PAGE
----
By Paul Barnes
The location – Warsaw, Poland. The event – the Global Forum on Nicotine. The third of such events, a place where regular consumers, medical professionals, academics, policy makers and industry representatives come together to present and discuss the highly polarised use of nicotine.
The aim of GFN? Transparency. Participants from 55 different countries attended the event to listen to the evidence and to discuss its implications in policy. With such a wide ranging group of attendees, GFN was once again a successful event crafted to address three critical issues: Evidence, Accountability and Transparency.
Prior to the event itself was of course the European Premiere of Aaron Biebert’s A Billion Lives documentary film, which met or exceeded the expectations of many that were able to watch it. Reviewed as “the most ambitious film yet made about vaping, but it’s so much more than that” sums up the general feeling of all viewers – vapers and non-vapers alike.
The conference itself, like the last two years, wasn’t just about the plenary sessions, or any other session. They were a part of a much greater whole. The ability to sit and talk to those presenting in the sessions. Asking questions and networking with academics, policy makers and industry professionals made GFN a successful event.
Officially starting with the Michael Russell Oration, skilfully presented by Associate Professor Marewa Glover of Massey University – entitled “Pioneering with compassion” highlighted the tone of sessions to come, the focus being more on “how can we do this” instead of “should we do this”.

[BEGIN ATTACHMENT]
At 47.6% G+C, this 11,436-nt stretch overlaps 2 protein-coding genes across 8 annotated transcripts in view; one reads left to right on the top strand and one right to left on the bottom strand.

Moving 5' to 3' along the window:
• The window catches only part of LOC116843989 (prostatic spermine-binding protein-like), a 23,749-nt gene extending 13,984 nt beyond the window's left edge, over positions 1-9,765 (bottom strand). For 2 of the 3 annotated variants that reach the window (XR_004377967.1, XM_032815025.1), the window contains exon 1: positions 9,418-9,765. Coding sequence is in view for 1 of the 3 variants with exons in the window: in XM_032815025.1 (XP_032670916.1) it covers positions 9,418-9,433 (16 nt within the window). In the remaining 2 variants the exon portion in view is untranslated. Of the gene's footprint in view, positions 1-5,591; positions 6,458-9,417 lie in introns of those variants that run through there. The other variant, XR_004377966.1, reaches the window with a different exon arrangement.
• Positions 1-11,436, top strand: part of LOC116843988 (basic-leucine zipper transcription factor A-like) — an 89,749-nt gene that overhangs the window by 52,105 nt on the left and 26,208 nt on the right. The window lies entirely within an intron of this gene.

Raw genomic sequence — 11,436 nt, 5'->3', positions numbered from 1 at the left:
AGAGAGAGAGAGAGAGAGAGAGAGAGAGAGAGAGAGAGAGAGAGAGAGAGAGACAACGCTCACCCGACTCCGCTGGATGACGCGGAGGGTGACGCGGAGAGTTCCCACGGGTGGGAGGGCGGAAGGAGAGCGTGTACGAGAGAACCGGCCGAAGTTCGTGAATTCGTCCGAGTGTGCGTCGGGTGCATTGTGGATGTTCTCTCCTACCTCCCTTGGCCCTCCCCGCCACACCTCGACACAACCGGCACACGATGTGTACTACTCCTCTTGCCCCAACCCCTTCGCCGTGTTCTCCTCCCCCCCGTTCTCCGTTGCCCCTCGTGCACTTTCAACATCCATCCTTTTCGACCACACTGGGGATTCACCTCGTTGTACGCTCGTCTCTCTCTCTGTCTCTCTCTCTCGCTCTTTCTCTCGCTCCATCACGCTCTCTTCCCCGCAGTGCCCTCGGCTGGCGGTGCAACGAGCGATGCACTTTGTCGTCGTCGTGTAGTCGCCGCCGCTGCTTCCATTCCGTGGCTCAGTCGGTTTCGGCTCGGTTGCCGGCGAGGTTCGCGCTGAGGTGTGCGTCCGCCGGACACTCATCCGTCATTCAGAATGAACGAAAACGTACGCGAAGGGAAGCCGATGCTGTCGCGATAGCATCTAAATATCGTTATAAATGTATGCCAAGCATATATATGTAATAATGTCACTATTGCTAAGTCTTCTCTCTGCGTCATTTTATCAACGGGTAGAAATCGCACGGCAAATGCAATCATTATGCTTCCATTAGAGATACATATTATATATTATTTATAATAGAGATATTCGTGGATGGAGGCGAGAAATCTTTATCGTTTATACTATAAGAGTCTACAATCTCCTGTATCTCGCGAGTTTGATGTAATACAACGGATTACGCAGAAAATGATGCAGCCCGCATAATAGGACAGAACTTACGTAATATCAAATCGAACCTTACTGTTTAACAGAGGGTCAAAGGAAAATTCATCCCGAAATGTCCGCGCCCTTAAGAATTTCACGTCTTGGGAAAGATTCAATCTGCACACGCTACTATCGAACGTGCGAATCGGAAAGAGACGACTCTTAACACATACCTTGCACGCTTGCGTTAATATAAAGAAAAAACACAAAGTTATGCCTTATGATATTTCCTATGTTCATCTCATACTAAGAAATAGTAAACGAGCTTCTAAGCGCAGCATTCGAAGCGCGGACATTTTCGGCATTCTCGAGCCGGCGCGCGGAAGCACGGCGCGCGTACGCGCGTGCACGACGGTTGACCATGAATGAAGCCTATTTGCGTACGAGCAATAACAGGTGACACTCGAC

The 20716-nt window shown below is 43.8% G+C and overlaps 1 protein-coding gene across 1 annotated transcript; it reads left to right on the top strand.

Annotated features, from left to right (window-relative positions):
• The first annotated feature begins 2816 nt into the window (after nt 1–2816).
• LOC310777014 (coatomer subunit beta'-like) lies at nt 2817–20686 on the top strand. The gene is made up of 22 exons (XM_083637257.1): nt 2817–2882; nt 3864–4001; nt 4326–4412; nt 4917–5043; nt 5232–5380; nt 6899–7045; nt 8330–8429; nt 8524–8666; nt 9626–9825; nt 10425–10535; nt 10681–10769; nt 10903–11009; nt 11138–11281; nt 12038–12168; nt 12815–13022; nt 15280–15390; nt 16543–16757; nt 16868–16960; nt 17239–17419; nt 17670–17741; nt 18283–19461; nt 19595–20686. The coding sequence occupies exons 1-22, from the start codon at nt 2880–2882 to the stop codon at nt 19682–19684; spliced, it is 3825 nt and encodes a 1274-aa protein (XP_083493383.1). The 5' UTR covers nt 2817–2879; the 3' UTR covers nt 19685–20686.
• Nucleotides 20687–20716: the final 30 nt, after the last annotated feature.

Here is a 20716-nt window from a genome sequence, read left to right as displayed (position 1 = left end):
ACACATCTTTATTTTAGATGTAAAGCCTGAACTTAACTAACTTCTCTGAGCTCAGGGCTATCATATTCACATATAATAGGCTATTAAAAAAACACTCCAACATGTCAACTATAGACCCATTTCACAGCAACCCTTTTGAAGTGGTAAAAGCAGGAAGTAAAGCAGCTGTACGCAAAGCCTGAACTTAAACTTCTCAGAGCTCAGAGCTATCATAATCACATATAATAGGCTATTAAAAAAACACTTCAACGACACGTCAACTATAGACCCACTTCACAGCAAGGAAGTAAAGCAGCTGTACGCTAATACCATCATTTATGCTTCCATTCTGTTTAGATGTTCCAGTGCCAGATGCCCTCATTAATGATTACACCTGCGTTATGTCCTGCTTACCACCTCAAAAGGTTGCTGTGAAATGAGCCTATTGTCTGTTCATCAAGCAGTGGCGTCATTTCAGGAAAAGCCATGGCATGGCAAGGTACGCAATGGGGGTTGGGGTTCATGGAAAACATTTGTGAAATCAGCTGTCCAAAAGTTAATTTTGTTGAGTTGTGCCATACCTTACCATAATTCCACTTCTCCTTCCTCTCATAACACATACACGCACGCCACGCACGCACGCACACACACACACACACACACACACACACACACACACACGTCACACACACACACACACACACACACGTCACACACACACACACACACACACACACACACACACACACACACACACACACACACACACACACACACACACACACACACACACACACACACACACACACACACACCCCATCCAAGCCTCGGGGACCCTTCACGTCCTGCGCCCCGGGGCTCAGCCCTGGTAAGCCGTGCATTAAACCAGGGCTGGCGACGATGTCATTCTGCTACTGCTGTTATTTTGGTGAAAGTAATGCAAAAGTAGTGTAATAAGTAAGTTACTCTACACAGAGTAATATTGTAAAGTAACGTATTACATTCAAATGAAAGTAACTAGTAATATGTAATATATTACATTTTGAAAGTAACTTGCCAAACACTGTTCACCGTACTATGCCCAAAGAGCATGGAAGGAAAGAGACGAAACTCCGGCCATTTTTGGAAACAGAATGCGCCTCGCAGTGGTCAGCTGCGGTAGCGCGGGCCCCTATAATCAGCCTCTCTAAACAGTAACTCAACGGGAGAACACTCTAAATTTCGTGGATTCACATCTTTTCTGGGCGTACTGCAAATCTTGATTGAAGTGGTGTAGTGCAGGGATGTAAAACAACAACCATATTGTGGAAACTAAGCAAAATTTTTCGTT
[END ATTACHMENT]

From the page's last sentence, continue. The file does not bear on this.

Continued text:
Professor Glover suggested that perhaps existing technologies can be repurposed in understanding the benefits of nicotine and in an effort to lower the barriers for those who want to switch to lower risk nicotine products.
Evidence became a key factor of discussion, and particularly who’s evidence – is the evidence of public health groups stronger than that of the tobacco industry? Or is it the other way around? How do reviewers differentiate? Is it even possible?
Even though there was emphasis on evidence during the two days, there was time – both in and out of session – to discuss the regulatory side, not just within the UK and Europe, but the global stage also. Coverage included the disparity with the EU with only 15 Member States having an implementation to some degree – either going the extra mile, or taking a minimalist approach.
It wasn’t just vaping that featured in presentations or discussions in the corridors, snus and smokeless tobacco also featured in presentations, in particular the presentation from Professor Karl Lund was both entertaining and illuminating, he demonstrated the existing smoking bans had led to, or at least been attributable for a rise in the use of snus – which has had the overall effect of being positive rather than a negative. Lund referred to this as the “tipping point”, but also suggested that for that to actually happen an unlikely ratio of 20:1 (20 individuals that would never have smoked to start using snus) to offset any health gains.
Spending time with both sides of the debate in the corridors between sessions proved enlightening, the tobacco industry – for all its flaws – does have a valid point. But so too do the public health groups. Only time and transparency from both sides will tell if the evidence can move forward.
A lot of questions were asked at GFN, most were answered but even after two days, I left GFN with still more questions, I look forward to continuing the conversations that were started in Warsaw this year.